Yon-sama. Say it with me. Yon-SAMA. If you're a 40something Japanese woman, your hands may glide down to your nether regions while you say it. It's okay to explore your body. Especially if you're doing it while thinking of Yon-sama.

(Say, sport, what exactly is a yon-sama?)

Oh, what's a Yon-sama? Philistine! You mean "WHO is Yon-sama?" Yon-sama is, oh my god, the biggest thing to hit Japan since Space Invaders. I'm totally not exaggerating. The Japanese press even voted "Yon-sama" as the "word" of 2004, beating out "Iraq", "Brad Pittuh" and even "Those fucking Chinese submarines!"

(So could you see your way to telling me?)

Right. Yon-sama is the Japanese nickname for a Korean actor named Bae Young-Jun who appeared in a rather cheese Korean romantic mini series called Winter Sonata. Young-Jun is a rather average Korean actor, not particularly handsome, sporting what might strike some as a Koreanized mullet. Don't get me wrong. He's no Billy Ray Cyrus with epicanthic folds. There's nothing outright offensive about him. I suppose you might say he has a sincere look. But something about Winter Sonata, when it aired in Japan, just caused the Japanese, primarily women in their 40s, to go crazy for Yon-sama and, by extension, all things Korean. Why is a bit of a mystery that will keep armchair sociologists busy for years.

The most likely explanation is Winter Sonata struck a generational chord. It goes a little like this, ya'all:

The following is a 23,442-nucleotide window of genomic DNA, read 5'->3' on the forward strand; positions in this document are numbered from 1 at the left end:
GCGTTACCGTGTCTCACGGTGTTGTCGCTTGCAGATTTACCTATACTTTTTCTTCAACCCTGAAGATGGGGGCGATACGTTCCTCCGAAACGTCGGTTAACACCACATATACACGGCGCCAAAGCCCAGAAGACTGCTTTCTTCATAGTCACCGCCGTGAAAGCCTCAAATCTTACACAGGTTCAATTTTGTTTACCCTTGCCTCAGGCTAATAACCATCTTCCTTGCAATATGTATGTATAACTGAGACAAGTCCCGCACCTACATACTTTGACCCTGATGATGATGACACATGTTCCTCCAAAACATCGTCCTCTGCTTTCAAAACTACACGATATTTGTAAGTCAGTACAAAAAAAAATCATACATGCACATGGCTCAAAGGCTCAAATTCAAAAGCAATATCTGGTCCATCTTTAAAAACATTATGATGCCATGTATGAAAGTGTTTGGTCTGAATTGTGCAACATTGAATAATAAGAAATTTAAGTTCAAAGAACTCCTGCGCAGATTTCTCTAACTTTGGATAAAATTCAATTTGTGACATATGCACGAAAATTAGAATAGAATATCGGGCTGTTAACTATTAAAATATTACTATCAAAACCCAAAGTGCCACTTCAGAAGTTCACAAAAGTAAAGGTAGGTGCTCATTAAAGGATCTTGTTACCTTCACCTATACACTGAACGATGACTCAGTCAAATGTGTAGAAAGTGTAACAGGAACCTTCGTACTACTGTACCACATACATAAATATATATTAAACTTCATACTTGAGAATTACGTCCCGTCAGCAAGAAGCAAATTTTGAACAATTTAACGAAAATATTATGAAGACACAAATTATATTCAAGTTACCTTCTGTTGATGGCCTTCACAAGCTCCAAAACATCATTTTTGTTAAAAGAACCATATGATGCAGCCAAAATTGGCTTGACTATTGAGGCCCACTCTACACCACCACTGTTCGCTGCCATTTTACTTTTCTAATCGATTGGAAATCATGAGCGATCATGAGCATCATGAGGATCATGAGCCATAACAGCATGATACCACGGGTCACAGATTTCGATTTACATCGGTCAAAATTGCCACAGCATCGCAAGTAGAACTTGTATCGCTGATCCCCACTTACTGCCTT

There was a long standing bilateral ban on the import of movies, TV shows, and music. Koreans kept out Japanese media products. The Japanese kept out Korean media products. Korea and Japan eventually signed a free trade pact and these media bans were repealed. Winter Sonata was one of the first Korean products to get wide distribution in Japan.

The Japanese, of course, are raised to believe their culture is unique in the world. No one is capable of understanding them. And no one else in the world is like them. Then suddenly they get an influx of Korean media. The Japanese were aware of Korea in the way someone from Kentucky is vaguely aware of Canada. With a little prompting they could find it on a map. The Japanese sort of had a view of Koreans like Americans have of Canadians. Japanese had a long standing view that Koreans, like Canadians, were a nice enough people, "cousins" one might even dare, but kind of backwards and, from all accounts, had very hairy asses. More than one Japanese business man who had dealings with their neighbors to the north-ish west would report that Koreans even flung poo.

But now, before their very eyes, Koreans were shown to be these modern people, very much like them. They looked like them. They ate food just like them. They had similar geography, culture, and traditions. They bowed. They didn't fling poo. Again, it's like our fellow from Kentucky who goes North, who only understands foreign countries as being VERY foreign places like Mexico or England where mammals lay eggs or nurse their young in pouches, only to find that there's this huge nation a day's drive away full of people just like Americans. And not like any Americans. They all sound, for the most part, like Americans on TV. They even have Burger King and more of them can recognize a picture of the Vice President than the people who voted for the ticket.